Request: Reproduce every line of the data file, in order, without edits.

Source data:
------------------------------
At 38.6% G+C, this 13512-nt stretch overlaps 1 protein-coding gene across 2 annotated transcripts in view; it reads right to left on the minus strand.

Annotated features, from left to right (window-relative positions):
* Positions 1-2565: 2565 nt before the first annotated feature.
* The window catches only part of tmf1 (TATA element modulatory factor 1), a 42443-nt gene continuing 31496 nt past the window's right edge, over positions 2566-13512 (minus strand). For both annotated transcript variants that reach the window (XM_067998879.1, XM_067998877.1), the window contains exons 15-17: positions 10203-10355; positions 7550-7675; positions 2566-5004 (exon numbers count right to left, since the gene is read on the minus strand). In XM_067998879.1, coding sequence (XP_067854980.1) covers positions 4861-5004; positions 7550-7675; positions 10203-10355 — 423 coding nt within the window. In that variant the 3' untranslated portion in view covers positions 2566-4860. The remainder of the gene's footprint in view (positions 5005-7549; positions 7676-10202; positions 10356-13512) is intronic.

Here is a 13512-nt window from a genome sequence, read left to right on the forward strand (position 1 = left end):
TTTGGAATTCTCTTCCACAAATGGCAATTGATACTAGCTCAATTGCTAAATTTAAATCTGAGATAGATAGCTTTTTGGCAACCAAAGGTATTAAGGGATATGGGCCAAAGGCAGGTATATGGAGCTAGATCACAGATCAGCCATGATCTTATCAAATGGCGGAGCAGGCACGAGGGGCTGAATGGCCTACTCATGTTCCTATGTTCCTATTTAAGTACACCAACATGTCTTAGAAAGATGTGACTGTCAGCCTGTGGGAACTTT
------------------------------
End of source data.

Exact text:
At 38.6% G+C, this 13512-nt stretch overlaps 1 protein-coding gene across 2 annotated transcripts in view; it reads right to left on the minus strand.

Annotated features, from left to right (window-relative positions):
* Positions 1-2565: 2565 nt before the first annotated feature.
* The window catches only part of tmf1 (TATA element modulatory factor 1), a 42443-nt gene continuing 31496 nt past the window's right edge, over positions 2566-13512 (minus strand). For both annotated transcript variants that reach the window (XM_067998879.1, XM_067998877.1), the window contains exons 15-17: positions 10203-10355; positions 7550-7675; positions 2566-5004 (exon numbers count right to left, since the gene is read on the minus strand). In XM_067998879.1, coding sequence (XP_067854980.1) covers positions 4861-5004; positions 7550-7675; positions 10203-10355 — 423 coding nt within the window. In that variant the 3' untranslated portion in view covers positions 2566-4860. The remainder of the gene's footprint in view (positions 5005-7549; positions 7676-10202; positions 10356-13512) is intronic.

Here is a 13512-nt window from a genome sequence, read left to right on the forward strand (position 1 = left end):
TTTGGAATTCTCTTCCACAAATGGCAATTGATACTAGCTCAATTGCTAAATTTAAATCTGAGATAGATAGCTTTTTGGCAACCAAAGGTATTAAGGGATATGGGCCAAAGGCAGGTATATGGAGCTAGATCACAGATCAGCCATGATCTTATCAAATGGCGGAGCAGGCACGAGGGGCTGAATGGCCTACTCATGTTCCTATGTTCCTATTTAAGTACACCAACATGTCTTAGAAAGATGTGACTGTCAGCCTGTGGGAACTTT